The Redskins’ contract with wide receiver Paul Richardson is very team friendly in the first year but it increases over the years to the point where he needs to be a very productive receiver in order to justify staying on the roster.

The big picture of the deal is $40 million over five years. A total of $12.5 million is fully guaranteed at signing, which is comprised of a $10 million signing bonus, his $1.5 million 2018 salary, and $1 million of his $5 million 2019 salary.

More money will become guaranteed if Richardson is on the roster as of five days after the start of the league years in 2019 and 2020. The remaining $4 million of his 2019 salary and $3.5 million of his $6 million 2020 salary become guaranteed on those dates.


Richardson will get salaries of $7.5 million in 2021 and 2022. Each year of the contract he can earn $500,000 in per-game roster bonuses ($31,250 for each game he is on the 46-man game day roster).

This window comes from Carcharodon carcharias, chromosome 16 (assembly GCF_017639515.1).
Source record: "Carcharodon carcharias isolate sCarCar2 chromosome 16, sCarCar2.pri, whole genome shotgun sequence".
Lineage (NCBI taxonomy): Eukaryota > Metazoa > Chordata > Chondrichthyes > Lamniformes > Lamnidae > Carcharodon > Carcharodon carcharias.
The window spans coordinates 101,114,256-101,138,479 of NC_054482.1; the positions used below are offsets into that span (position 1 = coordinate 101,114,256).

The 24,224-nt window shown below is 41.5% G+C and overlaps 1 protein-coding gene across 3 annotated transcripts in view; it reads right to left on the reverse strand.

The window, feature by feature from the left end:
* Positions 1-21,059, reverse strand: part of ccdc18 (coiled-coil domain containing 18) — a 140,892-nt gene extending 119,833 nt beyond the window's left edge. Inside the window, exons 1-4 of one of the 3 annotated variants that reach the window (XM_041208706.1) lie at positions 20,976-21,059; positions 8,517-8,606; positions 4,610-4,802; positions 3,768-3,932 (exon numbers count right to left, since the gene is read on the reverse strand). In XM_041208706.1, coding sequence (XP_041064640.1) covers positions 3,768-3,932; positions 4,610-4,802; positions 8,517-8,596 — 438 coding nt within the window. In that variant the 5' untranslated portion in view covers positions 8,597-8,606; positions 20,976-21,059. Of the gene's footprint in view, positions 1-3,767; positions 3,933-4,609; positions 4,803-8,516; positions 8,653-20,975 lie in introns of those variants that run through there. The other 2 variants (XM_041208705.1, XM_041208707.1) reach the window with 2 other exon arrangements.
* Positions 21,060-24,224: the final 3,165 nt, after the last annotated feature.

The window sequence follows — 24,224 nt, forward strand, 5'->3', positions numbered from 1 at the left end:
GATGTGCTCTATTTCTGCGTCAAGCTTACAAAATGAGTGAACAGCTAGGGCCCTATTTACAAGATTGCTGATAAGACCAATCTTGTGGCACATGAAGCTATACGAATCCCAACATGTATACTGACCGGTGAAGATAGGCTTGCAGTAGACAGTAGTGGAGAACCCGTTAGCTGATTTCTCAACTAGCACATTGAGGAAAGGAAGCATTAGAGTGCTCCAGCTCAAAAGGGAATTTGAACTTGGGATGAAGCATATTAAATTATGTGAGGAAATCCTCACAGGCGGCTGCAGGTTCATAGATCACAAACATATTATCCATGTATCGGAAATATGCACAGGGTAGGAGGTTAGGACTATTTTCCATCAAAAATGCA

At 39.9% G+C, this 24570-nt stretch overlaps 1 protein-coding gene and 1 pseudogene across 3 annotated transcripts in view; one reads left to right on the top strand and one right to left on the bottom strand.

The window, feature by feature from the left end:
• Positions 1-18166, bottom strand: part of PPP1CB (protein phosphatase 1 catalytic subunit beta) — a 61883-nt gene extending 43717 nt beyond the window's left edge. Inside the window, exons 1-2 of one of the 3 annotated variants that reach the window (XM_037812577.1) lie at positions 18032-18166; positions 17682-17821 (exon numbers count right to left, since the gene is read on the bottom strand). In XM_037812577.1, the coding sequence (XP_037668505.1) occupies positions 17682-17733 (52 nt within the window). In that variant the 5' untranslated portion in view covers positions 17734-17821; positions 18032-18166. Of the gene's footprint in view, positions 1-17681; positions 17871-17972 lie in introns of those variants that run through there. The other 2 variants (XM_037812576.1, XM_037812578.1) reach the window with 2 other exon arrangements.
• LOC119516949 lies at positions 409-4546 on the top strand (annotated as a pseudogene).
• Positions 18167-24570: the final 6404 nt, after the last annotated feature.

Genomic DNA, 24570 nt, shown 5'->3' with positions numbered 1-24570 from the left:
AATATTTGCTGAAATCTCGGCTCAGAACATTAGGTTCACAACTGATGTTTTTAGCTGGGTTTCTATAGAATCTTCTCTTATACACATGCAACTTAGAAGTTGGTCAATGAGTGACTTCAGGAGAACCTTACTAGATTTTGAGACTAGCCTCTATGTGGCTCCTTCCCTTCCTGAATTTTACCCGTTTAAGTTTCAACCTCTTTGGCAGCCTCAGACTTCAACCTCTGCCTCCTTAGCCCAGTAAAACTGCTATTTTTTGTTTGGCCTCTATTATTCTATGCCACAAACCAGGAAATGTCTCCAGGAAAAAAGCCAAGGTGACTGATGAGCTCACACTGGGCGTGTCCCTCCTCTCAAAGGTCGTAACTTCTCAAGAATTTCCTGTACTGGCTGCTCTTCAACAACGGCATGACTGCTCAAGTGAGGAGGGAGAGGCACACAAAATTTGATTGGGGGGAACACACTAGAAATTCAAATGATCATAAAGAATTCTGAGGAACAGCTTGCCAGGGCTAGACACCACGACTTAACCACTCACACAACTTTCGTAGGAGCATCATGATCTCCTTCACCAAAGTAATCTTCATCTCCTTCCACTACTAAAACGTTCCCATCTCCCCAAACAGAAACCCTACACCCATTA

It all adds up to the following salary cap numbers:

2018: $4 million
2019: $7.5 million
2020: $8.5 million
2021: $10 million
2022: $10 million

The average annual value of the contract is $8 million, which is tied for 24th among NFL receivers.

The first window the Redskins have to terminate Richardson’s contract without taking a negative cap hit would be in 2020 as long as they do it prior to the fifth day of the league year when the partial salary guarantee kicks in. They would take a $6 million deal cap hit but they would save a net of $2.5 million.

The last two years, when the cap numbers are at their highest, the Redskins could easily move on, saving $6 million in cap space in 2021 and $8 million in 2022.


Stay up to date on the Redskins. Rich Tandler covers the team 365 days a year. Like his Facebook page and follow him on Twitter @TandlerNBCS.


John Carlson gets the better of John Klingberg in duel of top defensemen


John Carlson gets the better of John Klingberg in duel of top defensemen

One week ago, the hockey world was captivated by the matchup of Alex Ovechkin and Patrik Laine, two players battling for the Maurice "Rocket" Richard Trophy as the NHL's leading scorer. Tuesday's matchup between the Washington Capitals and Dallas Stars once again pitted two competitors locked in a point battle together in John Carlson and John Klingberg.